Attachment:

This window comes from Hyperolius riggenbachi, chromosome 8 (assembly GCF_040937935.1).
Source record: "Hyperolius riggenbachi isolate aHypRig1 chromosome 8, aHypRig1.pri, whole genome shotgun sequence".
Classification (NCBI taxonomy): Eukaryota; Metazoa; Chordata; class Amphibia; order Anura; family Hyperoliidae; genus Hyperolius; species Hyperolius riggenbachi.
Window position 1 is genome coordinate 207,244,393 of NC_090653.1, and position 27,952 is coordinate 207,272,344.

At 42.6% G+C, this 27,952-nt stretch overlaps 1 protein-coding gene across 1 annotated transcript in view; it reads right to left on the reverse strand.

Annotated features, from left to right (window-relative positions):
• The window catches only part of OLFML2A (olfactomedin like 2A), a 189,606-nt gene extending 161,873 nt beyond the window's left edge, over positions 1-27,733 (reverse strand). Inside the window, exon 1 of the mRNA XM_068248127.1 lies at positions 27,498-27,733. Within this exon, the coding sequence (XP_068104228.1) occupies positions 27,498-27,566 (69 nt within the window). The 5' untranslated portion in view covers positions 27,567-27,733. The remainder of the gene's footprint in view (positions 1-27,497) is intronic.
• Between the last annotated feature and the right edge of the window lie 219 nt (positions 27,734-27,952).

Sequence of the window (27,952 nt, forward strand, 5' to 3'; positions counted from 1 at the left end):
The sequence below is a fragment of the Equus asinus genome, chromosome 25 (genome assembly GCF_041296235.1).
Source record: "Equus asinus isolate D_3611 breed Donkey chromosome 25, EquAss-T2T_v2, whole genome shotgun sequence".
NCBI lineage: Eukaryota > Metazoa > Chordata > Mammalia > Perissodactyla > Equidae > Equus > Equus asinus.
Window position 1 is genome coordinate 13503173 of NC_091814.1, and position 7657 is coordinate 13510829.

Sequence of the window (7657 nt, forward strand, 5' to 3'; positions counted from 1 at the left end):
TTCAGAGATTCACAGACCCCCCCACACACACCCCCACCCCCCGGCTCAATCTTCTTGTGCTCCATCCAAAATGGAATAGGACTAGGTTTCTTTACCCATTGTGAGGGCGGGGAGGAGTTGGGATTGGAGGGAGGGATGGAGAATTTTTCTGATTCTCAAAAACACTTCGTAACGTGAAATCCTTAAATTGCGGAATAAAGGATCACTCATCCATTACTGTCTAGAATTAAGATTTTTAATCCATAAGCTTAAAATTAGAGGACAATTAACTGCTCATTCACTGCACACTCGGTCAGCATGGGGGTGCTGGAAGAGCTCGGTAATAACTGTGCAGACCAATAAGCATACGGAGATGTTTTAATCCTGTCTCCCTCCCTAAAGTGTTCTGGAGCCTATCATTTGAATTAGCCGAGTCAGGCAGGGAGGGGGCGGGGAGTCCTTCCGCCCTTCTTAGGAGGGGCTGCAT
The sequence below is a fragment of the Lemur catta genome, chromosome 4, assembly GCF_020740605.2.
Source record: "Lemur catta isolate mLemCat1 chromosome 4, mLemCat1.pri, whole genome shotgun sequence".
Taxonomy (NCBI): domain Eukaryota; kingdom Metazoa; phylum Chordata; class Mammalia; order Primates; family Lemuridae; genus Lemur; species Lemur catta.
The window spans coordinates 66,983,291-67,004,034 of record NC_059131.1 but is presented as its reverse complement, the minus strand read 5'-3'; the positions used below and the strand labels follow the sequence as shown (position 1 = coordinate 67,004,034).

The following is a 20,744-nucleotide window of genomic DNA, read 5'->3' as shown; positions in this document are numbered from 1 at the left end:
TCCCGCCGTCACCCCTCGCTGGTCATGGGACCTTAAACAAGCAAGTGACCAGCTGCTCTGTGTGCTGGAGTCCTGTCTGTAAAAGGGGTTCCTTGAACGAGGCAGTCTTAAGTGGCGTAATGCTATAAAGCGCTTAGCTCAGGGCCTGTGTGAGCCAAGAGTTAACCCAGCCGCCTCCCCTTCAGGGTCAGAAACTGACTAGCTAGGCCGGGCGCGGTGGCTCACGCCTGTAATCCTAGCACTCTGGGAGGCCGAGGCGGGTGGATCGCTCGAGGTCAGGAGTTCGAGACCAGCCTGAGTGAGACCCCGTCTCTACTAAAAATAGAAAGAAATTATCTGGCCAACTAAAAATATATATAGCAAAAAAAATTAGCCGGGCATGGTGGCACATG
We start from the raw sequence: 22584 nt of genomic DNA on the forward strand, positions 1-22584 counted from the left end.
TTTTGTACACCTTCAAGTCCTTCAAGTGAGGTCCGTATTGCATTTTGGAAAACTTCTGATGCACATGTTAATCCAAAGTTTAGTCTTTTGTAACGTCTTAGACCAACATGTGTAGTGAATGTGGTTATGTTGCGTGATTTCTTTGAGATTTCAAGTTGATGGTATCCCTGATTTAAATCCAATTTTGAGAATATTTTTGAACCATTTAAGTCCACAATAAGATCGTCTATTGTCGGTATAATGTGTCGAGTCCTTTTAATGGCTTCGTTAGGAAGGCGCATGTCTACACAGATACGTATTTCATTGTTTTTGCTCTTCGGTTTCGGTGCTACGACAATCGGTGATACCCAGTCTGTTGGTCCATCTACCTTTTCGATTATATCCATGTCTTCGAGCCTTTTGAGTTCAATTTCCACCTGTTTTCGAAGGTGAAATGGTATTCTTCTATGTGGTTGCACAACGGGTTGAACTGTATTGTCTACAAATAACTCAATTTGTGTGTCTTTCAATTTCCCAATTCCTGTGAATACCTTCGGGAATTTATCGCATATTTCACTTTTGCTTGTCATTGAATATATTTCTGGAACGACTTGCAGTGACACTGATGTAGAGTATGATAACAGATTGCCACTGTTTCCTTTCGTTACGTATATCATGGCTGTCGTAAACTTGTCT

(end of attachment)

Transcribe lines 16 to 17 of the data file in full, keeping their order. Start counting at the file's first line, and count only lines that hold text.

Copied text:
The sequence below is a fragment of the Lemur catta genome, chromosome 4, assembly GCF_020740605.2.
Source record: "Lemur catta isolate mLemCat1 chromosome 4, mLemCat1.pri, whole genome shotgun sequence".